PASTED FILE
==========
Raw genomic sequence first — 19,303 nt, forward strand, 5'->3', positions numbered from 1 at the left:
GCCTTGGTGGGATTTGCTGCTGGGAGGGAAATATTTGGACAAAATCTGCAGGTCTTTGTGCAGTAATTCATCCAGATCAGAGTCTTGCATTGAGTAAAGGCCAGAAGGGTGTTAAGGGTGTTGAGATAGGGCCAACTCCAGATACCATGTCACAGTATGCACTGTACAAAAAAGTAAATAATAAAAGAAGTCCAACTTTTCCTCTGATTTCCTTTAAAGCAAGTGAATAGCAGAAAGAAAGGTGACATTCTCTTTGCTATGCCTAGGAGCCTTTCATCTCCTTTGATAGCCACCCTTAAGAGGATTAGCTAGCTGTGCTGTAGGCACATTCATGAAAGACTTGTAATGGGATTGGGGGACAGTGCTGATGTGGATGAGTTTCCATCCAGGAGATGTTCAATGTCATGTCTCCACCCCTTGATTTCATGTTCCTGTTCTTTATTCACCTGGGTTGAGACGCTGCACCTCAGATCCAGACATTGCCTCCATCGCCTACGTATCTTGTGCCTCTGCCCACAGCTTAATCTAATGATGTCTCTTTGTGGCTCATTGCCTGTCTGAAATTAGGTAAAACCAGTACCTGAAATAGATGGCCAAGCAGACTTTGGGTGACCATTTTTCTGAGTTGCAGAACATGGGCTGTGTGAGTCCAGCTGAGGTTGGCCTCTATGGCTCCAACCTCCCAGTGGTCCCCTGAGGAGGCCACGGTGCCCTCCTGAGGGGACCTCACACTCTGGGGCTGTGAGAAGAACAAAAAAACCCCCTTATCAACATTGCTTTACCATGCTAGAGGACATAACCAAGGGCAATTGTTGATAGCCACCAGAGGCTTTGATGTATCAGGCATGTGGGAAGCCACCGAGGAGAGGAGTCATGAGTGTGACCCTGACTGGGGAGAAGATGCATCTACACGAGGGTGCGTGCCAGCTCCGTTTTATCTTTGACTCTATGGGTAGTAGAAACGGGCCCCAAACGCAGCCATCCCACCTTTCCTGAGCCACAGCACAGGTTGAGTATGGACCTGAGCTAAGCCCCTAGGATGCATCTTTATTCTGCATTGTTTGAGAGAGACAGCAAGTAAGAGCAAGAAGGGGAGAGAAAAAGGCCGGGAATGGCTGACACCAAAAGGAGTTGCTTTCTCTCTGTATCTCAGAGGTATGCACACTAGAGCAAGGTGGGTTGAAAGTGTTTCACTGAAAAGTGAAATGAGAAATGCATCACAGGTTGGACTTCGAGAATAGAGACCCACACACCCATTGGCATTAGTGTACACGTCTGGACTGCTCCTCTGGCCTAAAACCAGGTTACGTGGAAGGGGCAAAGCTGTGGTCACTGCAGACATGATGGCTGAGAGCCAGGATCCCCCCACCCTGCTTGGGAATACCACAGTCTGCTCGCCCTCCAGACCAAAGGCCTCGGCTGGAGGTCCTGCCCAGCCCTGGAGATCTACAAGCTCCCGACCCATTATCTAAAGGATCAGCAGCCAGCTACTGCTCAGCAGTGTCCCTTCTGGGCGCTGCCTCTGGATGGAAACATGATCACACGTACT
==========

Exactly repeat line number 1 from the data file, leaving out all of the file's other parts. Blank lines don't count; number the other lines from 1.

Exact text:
Raw genomic sequence first — 19,303 nt, forward strand, 5'->3', positions numbered from 1 at the left: